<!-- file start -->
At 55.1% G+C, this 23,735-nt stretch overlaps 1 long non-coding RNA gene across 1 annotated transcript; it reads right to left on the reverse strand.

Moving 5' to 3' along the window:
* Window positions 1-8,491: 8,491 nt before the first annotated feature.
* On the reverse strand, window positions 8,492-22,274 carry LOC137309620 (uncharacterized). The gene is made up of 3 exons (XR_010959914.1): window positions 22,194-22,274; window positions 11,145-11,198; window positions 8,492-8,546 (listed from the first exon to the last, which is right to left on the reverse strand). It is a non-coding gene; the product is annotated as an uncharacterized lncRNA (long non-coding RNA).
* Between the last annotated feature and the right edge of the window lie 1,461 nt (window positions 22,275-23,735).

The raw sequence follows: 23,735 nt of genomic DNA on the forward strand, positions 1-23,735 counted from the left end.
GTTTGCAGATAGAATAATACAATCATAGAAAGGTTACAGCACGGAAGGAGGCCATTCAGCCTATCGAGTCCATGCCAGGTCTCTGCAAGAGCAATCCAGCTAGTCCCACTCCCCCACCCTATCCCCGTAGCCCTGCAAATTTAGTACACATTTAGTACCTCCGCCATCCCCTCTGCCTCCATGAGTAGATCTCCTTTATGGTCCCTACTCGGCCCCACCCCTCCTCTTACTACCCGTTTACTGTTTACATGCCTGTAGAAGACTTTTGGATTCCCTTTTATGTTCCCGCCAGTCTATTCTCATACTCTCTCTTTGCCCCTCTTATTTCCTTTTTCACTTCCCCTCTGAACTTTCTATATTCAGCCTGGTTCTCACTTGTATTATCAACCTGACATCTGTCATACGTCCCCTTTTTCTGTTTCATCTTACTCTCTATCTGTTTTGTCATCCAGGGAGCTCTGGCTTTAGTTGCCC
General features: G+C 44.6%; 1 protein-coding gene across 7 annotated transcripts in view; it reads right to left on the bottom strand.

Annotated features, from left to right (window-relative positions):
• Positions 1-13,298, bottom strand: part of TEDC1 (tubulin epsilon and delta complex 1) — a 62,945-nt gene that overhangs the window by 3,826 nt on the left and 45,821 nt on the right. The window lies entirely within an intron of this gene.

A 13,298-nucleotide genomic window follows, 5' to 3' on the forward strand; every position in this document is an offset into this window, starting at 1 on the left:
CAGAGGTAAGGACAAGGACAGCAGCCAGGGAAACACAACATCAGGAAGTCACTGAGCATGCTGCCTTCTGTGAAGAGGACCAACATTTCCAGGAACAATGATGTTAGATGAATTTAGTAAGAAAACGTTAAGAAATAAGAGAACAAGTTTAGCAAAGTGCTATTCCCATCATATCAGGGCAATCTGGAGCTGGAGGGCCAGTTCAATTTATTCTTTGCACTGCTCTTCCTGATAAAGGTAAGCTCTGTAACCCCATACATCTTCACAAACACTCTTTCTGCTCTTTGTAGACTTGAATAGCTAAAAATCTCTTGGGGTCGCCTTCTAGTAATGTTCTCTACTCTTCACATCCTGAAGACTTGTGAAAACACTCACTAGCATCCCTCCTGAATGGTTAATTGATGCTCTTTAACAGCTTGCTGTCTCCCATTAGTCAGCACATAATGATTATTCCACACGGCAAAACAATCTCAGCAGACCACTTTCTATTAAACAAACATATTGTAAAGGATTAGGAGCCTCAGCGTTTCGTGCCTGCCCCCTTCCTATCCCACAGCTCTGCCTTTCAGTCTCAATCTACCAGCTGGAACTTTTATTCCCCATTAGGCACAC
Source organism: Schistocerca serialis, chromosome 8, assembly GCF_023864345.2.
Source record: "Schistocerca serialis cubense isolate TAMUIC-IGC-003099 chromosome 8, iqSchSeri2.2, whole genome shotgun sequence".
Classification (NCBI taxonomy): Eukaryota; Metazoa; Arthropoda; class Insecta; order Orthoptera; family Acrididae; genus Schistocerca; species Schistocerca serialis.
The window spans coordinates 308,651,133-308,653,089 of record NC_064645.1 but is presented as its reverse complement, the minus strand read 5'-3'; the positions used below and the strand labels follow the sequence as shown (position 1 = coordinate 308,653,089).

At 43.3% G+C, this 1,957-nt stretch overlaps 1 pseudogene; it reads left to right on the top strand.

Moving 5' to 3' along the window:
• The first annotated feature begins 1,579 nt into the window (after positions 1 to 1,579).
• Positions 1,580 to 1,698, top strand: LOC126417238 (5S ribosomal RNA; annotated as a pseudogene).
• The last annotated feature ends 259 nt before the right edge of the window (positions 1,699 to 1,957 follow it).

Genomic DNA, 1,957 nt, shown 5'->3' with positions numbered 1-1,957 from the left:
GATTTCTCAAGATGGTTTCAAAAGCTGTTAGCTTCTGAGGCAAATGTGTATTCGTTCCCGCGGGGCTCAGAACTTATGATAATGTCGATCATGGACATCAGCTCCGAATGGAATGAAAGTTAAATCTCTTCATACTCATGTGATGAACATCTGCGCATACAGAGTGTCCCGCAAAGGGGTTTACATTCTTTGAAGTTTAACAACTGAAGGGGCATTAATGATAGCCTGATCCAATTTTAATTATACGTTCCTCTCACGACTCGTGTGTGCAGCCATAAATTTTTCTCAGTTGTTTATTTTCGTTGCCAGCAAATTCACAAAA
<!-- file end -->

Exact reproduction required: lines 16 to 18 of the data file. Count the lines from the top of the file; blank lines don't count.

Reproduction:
The window spans coordinates 308,651,133-308,653,089 of record NC_064645.1 but is presented as its reverse complement, the minus strand read 5'-3'; the positions used below and the strand labels follow the sequence as shown (position 1 = coordinate 308,653,089).

At 43.3% G+C, this 1,957-nt stretch overlaps 1 pseudogene; it reads left to right on the top strand.

Moving 5' to 3' along the window: